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< prev - next > Social and economic development Social Development participatory_urban_planning_KnO 100615 (Printable PDF)
Urban participatory planning
Practical Action
Sans Frontiers UK outlining some of the issues affecting a slum community in Nairobi, Kenya
Credit: ASF-UK, Change by Design Workshop, 2011 (Report forthcoming)
Preconditions for effective participation in urban environments: Political
support and a dynamic civil society
The 2009 UN Habitat Global Report on Human Settlements has as its focus the planning of
sustainable cities. Its initial introductory paragraphs highlight that it was found through an
analysis of existing approaches to urban planning systems that very little has changed over the
past 100 years. Through technocratic and inflexible approaches, planning systems are ‘often
contributors to urban problems rather than functioning as tools for human and environmental
improvement’ (UN Habitat 2009:3) as they should be. This has led to calls for a change in the
current approaches to urban planning, and in particular the ways in which urban planning is
failing “to accommodate the way of life of the majority of inhabitants in rapidly growing and
largely poor and informal cities” (ibid:12), contributing to rising levels of both “social and
spatial” (ibid) inequality, evident in the growing number, size and density of slum settlements in
many developing cities as well as a growing number of gated and spatially segregated
communities. In order to change the current processes of urban planning that have facilitated
the development of highly segregated and exclusionary urban centres, the UN Habitat report
identifies “participatory and partnership processes” (ibid:15) at the neighbourhood level as
among some of the key innovative approaches that have made significant improvements to
processes of urban planning.
There are a number of conditions that are stipulated by the UN as a minimum requirement in
ensuring that participation is “meaningful, socially inclusive and contributes to improving urban
planning” (ibid:28):
a political system that allows and encourages active citizen participation
a legal basis for local politics and planning that specifies how the outcomes of
participatory processes will influence plan preparation and decision-making
mechanisms for socially marginalized groups to have a voice in both representative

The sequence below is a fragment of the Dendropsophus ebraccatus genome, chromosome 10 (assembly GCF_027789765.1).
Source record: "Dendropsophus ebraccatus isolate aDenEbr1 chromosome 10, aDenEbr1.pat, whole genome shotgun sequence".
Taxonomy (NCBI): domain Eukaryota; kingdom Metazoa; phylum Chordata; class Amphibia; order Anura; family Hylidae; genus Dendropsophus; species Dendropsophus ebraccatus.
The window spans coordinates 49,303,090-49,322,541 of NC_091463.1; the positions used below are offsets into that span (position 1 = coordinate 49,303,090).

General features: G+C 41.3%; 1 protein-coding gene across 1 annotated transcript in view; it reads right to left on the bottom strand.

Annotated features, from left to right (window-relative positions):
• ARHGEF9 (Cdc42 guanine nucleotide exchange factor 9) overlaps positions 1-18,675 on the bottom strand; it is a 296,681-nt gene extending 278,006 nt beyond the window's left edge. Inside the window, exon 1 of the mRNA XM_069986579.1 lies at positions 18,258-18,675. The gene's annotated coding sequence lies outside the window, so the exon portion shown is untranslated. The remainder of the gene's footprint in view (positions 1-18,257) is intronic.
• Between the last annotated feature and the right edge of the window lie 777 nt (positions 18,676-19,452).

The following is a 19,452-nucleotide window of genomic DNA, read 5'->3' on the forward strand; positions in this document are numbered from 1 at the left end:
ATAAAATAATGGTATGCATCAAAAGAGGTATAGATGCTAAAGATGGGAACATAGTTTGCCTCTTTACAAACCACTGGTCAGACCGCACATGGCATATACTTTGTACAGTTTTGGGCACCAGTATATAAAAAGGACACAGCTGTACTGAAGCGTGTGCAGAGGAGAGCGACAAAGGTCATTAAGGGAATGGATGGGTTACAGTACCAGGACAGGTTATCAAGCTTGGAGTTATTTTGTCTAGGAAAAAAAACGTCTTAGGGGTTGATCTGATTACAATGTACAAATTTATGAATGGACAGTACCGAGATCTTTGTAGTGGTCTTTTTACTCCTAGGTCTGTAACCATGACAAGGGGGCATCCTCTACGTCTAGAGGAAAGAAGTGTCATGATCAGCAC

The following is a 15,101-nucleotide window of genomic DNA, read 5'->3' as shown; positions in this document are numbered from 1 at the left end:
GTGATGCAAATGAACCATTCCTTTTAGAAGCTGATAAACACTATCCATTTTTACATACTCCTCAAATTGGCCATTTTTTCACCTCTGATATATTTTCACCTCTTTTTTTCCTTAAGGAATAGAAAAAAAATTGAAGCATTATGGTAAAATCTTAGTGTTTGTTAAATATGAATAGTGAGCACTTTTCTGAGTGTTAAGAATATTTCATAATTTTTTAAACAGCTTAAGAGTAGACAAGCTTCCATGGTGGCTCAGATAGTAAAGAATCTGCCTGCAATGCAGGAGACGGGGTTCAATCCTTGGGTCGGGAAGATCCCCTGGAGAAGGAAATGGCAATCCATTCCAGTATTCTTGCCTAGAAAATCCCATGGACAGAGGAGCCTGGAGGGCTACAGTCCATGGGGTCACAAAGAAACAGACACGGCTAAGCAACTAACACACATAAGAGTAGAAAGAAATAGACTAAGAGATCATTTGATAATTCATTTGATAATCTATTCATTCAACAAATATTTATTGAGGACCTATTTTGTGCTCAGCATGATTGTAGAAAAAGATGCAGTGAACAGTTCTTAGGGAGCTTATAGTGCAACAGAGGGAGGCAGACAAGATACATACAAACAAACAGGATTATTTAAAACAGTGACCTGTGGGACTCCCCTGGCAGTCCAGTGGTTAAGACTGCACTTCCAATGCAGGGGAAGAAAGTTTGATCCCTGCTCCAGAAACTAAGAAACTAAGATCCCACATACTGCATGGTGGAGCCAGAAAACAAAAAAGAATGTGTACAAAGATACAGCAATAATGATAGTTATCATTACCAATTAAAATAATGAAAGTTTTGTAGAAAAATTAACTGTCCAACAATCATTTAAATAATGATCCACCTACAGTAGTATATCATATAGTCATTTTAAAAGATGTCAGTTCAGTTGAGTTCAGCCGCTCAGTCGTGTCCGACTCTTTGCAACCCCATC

politics and participatory planning processes
Similarly, Nick Devas identifies “a better understanding by those in power of the livelihoods of
the poor, political commitment from the leadership, resources to do something about the
situation and a dynamic civil society that brings pressure to bear on the decision making
process” (Devas 2002:220) as factors necessary in achieving an urban governance structure that
is responsive to the needs of urban poor communities, also echoed in what Patrick Heller states
as the necessary (but not sufficient) preconditions for decentralization to be successful (Heller
For the urban poor to participate effectively in urban environments, there needs to be a
transition made by many governments to recognise the rights of all those living within their
boundaries, and in particular the rights of poor urban communities to engage with the political
decision making process and ensure that everyone’s views are heard. In order to ensure that local
and national governments effectively respond to the population’s needs, there need to be in
place local institutions “with the power and the legal basis to allow them to negotiate effectively
with powerful external agencies or companies, even to question the proposals they put forward,
and to hold these agencies or companies to account if they contravene agreements
Satterthwaite (2007:71). The decision making process in itself needs to be transparent in order
to ensure that those in power can be held accountable in recognizing and responding to local
While the commencement of a successful participatory planning process depends on the good
will and commitment of the partners involved, there also needs to be awareness created, and
efforts made to ensure that those who may be excluded from dominant social and political
networks are included in participatory processes. As noted previously, there are a variety of urban
institutions (including those of the urban poor) that may initiate a planning process with a view
of bringing partners and stakeholders on board to find solutions to local development problems.